VH1’s culture treats the competitive aspect of its celebrity series as the backdrop for the shenanigans that go on while on a show like Solitary, the competition is front and center.

“The actual competition is the least part of the show,” VH1 GM Tom Calderone said. He was taking specifically about Flavor of Love,but hecould have been referring to almost all of his celebreality series.

And just as cousin Fox Broadcasting became known for stretching the bounds of taste with such notorious series as Who Wants to Marry a Multi-Millionaire and TemptationIsland, the cable network’s Solitary made a similar statement even as critics lambasted the show.

“It's like the Saw movies meet the worst in 1970s futuristic Japanese cinema. With just a touch of Abu Ghraib,” wrote Christopher Lawrence in the Las Vegas Review-Journal.

Entertainment Weekly’s Dalton Ross gave the series a “C,” terming it “more than anyone with a remote control will be expected to bear.”


Critical reaction has often been irrelevant -- even a badge of honor -- at Fox, which cares mainly if a show captivates the public. But Boden insisted that the network won’t be a one-trick pony.

“We’ve had a very diverse slate of reality so far,” he said. “We do push the envelope as much as we can within the constructs of our internal standards and practice rules. We don’t program TV-MA product before 10 p.m. We do push the limit as far as we can. We want to appeal to our target demo, 18-49. If kids and teens watch, we want them to enjoy our product. We don’t want to be so narrow as getting us defined ourselves as only this [type of network].”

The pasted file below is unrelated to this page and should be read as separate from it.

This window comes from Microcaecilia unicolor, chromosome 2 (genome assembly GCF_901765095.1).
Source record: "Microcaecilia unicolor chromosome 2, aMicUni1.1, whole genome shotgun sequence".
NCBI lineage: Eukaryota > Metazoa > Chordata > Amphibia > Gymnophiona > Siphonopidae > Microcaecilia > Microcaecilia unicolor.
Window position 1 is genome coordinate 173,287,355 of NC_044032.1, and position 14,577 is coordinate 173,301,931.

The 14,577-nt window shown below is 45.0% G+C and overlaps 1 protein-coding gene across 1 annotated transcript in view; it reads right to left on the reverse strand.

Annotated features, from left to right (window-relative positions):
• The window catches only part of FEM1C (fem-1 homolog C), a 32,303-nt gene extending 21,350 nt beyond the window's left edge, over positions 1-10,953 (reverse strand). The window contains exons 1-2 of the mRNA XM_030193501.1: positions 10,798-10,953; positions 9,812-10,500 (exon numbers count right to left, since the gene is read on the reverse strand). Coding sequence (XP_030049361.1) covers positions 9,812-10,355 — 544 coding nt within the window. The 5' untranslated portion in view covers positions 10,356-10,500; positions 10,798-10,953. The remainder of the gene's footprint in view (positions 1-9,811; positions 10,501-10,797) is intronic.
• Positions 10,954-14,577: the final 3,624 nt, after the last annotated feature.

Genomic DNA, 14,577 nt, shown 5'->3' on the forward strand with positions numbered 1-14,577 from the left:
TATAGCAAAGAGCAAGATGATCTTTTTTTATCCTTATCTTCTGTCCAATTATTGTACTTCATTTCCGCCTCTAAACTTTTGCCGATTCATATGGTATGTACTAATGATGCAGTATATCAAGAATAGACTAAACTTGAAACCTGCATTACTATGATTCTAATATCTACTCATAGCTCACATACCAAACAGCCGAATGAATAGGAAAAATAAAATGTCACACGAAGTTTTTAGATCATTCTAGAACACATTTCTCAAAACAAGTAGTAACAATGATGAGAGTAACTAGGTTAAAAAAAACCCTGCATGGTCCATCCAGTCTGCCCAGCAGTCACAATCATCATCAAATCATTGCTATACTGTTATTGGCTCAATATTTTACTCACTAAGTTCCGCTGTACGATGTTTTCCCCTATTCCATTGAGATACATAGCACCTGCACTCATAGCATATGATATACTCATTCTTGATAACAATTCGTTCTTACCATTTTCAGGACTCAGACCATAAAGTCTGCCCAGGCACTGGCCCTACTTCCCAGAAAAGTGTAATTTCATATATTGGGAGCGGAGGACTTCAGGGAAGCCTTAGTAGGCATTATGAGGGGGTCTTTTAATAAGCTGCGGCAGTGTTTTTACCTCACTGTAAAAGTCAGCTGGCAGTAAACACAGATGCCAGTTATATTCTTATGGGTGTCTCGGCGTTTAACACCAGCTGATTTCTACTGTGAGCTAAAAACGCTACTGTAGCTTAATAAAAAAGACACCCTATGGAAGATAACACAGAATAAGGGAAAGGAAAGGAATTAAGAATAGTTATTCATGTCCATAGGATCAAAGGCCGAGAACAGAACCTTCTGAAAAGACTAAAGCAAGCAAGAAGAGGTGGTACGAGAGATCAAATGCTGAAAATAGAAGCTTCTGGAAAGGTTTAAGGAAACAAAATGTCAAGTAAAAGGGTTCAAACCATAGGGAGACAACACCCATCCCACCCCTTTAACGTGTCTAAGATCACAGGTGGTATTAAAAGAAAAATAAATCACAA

Fox Reality beats to its own drum in other ways: While most pay TV network programmers are bearish on the viability of airing older reality series, Fox embraces the idea, but with a twist: adding DVD-like bonus material interstitially dubbed Reality Revealed with commentary from past contestants.

The network is branching out in other platforms, as well. Last November, its programming began appearing on iTunes as Fox offered free sneak previews of My Bare Lady before charging $1.99 per episode after its Dec. 7 debut.

To Lyle, it’s all starting to come together for the two-year-old network.

“We’re finished with adolescence,” he said. “We’re in late adolescence. We went through birth, we went through [being] toddlers, we graduated primary school.”